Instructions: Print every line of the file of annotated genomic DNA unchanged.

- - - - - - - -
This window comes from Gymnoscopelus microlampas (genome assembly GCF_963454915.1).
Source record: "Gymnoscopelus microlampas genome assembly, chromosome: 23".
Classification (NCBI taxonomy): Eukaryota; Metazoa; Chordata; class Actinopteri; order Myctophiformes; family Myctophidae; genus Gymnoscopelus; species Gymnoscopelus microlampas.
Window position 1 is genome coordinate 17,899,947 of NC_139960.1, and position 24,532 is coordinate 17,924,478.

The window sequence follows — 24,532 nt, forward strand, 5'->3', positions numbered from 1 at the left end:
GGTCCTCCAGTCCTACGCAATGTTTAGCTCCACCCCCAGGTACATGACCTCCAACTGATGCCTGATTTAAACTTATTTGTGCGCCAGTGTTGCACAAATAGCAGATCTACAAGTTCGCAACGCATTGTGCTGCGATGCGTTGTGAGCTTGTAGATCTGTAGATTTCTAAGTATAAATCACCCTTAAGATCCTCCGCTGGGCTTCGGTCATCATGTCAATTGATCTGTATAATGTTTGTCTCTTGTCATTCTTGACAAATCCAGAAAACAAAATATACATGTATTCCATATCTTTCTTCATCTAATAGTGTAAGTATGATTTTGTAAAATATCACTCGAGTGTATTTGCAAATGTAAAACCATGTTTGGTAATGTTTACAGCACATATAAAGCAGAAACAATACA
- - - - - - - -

This window comes from Gymnoscopelus microlampas (genome assembly GCF_963454915.1).
Source record: "Gymnoscopelus microlampas genome assembly, chromosome: 23".
Classification (NCBI taxonomy): Eukaryota; Metazoa; Chordata; class Actinopteri; order Myctophiformes; family Myctophidae; genus Gymnoscopelus; species Gymnoscopelus microlampas.
Window position 1 is genome coordinate 17,899,947 of NC_139960.1, and position 24,532 is coordinate 17,924,478.

The window sequence follows — 24,532 nt, forward strand, 5'->3', positions numbered from 1 at the left end:
GGTCCTCCAGTCCTACGCAATGTTTAGCTCCACCCCCAGGTACATGACCTCCAACTGATGCCTGATTTAAACTTATTTGTGCGCCAGTGTTGCACAAATAGCAGATCTACAAGTTCGCAACGCATTGTGCTGCGATGCGTTGTGAGCTTGTAGATCTGTAGATTTCTAAGTATAAATCACCCTTAAGATCCTCCGCTGGGCTTCGGTCATCATGTCAATTGATCTGTATAATGTTTGTCTCTTGTCATTCTTGACAAATCCAGAAAACAAAATATACATGTATTCCATATCTTTCTTCATCTAATAGTGTAAGTATGATTTTGTAAAATATCACTCGAGTGTATTTGCAAATGTAAAACCATGTTTGGTAATGTTTACAGCACATATAAAGCAGAAACAATACA